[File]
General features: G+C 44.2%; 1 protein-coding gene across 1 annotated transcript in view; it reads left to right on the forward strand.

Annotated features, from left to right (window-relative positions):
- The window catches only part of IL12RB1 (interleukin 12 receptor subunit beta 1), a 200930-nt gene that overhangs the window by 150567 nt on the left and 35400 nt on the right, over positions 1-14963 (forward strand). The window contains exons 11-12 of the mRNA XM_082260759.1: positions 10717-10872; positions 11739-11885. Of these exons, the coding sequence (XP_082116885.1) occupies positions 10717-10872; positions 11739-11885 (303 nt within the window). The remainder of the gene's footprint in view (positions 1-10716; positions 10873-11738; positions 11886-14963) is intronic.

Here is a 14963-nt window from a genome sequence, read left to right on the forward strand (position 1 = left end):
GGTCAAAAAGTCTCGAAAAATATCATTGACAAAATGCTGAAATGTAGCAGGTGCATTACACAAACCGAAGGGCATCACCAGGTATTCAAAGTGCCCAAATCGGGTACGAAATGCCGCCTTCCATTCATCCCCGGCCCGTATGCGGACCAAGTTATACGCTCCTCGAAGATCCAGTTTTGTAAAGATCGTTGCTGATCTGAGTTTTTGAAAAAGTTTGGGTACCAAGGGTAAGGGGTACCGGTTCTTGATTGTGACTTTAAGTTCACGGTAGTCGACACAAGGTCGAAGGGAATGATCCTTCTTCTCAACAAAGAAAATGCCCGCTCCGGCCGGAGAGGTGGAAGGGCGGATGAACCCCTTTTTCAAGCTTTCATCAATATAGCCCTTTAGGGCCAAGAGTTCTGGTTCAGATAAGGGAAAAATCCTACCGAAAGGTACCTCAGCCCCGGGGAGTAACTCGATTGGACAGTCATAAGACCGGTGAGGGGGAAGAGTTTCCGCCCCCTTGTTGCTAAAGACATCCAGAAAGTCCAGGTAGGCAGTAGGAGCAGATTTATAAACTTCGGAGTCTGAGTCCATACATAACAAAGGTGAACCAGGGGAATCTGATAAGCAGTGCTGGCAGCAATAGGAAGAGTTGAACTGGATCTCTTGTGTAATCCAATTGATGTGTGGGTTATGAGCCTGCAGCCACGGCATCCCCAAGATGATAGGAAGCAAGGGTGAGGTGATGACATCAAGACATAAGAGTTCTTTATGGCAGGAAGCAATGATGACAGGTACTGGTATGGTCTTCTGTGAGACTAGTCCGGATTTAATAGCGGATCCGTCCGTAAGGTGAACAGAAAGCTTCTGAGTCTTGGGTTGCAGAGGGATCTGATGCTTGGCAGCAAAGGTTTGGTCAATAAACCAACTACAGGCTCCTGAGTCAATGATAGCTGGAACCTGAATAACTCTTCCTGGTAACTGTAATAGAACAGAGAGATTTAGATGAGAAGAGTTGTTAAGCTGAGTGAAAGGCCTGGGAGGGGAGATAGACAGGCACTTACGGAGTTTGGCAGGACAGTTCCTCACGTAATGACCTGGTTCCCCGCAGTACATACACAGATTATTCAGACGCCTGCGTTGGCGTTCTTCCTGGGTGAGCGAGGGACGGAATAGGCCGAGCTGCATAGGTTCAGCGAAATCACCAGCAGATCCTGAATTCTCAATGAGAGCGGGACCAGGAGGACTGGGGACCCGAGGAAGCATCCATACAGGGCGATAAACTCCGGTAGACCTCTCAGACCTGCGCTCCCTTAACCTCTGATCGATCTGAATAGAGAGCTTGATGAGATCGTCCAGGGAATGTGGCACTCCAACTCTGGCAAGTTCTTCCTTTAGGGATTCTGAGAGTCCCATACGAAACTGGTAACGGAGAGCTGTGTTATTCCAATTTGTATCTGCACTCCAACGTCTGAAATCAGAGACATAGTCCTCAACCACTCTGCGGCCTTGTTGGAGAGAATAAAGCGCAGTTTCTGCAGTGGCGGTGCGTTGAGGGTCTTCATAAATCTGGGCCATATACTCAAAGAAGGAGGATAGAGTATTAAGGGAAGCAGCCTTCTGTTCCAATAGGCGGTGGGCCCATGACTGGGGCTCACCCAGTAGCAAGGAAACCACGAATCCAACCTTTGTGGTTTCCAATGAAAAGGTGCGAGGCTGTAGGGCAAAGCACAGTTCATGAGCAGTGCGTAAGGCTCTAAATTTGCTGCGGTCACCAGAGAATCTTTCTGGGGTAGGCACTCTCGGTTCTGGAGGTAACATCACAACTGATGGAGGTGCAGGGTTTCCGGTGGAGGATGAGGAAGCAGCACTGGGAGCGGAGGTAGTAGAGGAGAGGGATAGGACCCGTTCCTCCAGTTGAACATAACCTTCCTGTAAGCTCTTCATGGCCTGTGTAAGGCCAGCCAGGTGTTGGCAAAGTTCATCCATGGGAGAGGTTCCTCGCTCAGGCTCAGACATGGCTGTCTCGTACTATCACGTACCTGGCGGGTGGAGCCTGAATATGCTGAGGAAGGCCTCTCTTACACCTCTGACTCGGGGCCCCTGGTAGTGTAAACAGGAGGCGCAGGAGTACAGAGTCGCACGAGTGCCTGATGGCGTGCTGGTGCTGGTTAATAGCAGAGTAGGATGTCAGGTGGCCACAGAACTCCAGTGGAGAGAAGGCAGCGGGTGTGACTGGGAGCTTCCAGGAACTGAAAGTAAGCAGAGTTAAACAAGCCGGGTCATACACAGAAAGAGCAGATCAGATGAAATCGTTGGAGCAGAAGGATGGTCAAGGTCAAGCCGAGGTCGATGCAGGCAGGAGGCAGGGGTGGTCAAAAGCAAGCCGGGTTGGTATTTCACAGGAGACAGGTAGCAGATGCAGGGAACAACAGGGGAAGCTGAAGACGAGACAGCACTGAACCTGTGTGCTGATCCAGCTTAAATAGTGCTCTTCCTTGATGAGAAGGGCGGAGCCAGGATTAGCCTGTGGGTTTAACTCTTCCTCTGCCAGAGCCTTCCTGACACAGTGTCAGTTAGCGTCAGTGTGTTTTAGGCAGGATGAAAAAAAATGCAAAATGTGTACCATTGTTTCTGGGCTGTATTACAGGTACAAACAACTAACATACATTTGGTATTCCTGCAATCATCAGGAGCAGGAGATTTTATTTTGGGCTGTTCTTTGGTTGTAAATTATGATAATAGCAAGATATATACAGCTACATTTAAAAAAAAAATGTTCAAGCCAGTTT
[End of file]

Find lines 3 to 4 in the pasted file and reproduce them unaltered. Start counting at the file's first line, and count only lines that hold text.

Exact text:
- The window catches only part of IL12RB1 (interleukin 12 receptor subunit beta 1), a 200930-nt gene that overhangs the window by 150567 nt on the left and 35400 nt on the right, over positions 1-14963 (forward strand). The window contains exons 11-12 of the mRNA XM_082260759.1: positions 10717-10872; positions 11739-11885. Of these exons, the coding sequence (XP_082116885.1) occupies positions 10717-10872; positions 11739-11885 (303 nt within the window). The remainder of the gene's footprint in view (positions 1-10716; positions 10873-11738; positions 11886-14963) is intronic.

Here is a 14963-nt window from a genome sequence, read left to right on the forward strand (position 1 = left end):